Alimony is often one of the most contentious aspects of a divorce case.  Media and pop culture have always given the image that alimony is something that everyone dreads paying; however, the truth of the matter is that many spouses need alimony after a divorce because they cannot support themselves.  Still, it may seem unfair for one spouse to support the other after ending the marriage, especially if there were serious relationship issues at the end of the marriage.  The Santa Barbara divorce lawyers at the Law Offices of Bamieh and De Smeth explain some of the ways that you may be able to avoid paying alimony or reduce your alimony burden when getting divorced in California.

Ways to Avoid Alimony in California

Many couples expect alimony or spousal support when they get divorced.  If one spouse makes more money than the other or was solely responsible for the family’s income, their spouse might expect or demand alimony, but courts should only give in to those demands when a claim for alimony is justified.

Courts look at many factors when deciding whether to grant spousal support.  The California Family Code gives multiple factors that the court should look at in each case, including the following:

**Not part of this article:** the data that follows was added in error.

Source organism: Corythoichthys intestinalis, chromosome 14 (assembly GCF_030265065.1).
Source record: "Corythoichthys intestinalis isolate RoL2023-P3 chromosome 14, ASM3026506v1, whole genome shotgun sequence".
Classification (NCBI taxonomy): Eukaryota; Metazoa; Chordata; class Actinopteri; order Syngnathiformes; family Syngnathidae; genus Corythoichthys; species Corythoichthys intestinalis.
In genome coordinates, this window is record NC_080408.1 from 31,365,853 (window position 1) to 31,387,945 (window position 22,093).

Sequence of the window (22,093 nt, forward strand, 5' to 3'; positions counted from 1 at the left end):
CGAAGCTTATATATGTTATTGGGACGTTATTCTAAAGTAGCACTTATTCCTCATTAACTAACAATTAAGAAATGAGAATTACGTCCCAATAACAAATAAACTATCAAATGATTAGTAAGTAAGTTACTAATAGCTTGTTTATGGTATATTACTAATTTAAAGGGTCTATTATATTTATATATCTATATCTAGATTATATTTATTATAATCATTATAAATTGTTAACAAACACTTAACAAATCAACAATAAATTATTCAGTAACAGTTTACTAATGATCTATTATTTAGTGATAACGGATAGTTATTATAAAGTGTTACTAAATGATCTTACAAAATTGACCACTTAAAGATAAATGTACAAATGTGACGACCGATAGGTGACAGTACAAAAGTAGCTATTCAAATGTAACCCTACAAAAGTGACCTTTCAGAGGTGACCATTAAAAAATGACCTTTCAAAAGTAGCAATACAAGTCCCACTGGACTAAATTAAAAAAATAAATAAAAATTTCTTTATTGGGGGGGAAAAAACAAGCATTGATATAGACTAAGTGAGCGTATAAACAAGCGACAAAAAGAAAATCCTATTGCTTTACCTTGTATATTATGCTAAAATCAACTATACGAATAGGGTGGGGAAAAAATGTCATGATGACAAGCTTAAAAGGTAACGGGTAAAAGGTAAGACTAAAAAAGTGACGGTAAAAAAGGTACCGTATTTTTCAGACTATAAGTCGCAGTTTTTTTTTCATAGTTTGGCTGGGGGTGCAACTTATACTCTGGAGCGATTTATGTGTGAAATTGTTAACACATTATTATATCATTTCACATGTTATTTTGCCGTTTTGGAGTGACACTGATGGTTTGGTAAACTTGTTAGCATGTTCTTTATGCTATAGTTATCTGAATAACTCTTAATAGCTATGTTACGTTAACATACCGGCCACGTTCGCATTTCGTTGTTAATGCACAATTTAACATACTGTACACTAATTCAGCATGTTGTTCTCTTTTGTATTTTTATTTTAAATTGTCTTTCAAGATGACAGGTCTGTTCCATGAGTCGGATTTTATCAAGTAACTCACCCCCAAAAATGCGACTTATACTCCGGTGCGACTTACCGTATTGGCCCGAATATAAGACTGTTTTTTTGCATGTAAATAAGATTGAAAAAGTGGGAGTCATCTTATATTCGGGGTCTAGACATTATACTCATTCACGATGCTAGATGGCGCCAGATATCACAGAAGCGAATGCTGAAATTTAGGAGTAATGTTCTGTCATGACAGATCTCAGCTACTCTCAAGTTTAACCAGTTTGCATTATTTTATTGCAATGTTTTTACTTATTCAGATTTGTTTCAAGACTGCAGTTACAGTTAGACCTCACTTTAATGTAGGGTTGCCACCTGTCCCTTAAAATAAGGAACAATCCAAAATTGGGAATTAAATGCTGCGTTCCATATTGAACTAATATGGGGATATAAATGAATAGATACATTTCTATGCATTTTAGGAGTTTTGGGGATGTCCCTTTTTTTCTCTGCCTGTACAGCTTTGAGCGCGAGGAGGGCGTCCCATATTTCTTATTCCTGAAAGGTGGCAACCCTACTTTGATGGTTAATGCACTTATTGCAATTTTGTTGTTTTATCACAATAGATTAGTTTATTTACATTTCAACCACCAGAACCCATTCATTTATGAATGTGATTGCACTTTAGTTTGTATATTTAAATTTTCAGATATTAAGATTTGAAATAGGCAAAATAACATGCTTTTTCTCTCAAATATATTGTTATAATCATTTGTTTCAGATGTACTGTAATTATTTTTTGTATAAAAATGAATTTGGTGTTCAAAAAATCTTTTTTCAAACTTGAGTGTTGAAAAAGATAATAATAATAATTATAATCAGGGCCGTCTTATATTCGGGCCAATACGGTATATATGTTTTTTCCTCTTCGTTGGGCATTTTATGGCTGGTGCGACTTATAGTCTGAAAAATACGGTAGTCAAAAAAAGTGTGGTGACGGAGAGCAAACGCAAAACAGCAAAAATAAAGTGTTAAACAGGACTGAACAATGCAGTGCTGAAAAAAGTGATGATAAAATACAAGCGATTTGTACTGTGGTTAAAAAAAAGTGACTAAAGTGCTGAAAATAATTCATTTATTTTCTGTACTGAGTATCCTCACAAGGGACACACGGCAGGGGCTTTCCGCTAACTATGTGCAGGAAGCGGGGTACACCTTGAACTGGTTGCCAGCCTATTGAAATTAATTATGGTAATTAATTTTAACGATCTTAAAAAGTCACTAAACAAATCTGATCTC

• Each spouse’s income, assets, and debts
  • Each spouse’s physical health and age
  • Each spouse’s training, education, and experience that could lead to a job
  • Each spouse’s ability to work while caring for young children
  • The length of the marriage
  • The standard of living and lifestyle of the spouses during the marriage

Courts tend to try to use alimony to allow a transition period, favoring short-term alimony over permanent alimony.  Especially in marriages lasting under 10 years, the courts will often limit spousal support payments to half the length of the marriage, which gives the recipient enough time to get back on their own two feet and support themselves again.  However, courts may deny alimony altogether in cases where the spouses are on equal financial footing and can each take care of themselves.

Courts typically deny alimony when both parties have jobs that can pay to support themselves.  If one spouse makes more than the other, alimony payments may be small and would be used simply to even the financial differences.  In cases where one spouse has primary child custody, alimony may also be necessary to offset their reduced income since they lose more working time to care for the children.

The majority of these factors deal with things that you cannot control.  Courts tend to look at the couple’s financial situation as it naturally stands when deciding whether alimony is necessary.  Courts tend to ignore intentional, voluntary decisions that harm these factors.  For instance, you cannot quit your job or get yourself fired just to prove to a court that you have lower income and cannot pay alimony.  Shaping your family’s finances by encouraging your spouse to work may help set your spouse up for lower alimony in case of a divorce, but there are other options for reducing the chance of spousal support.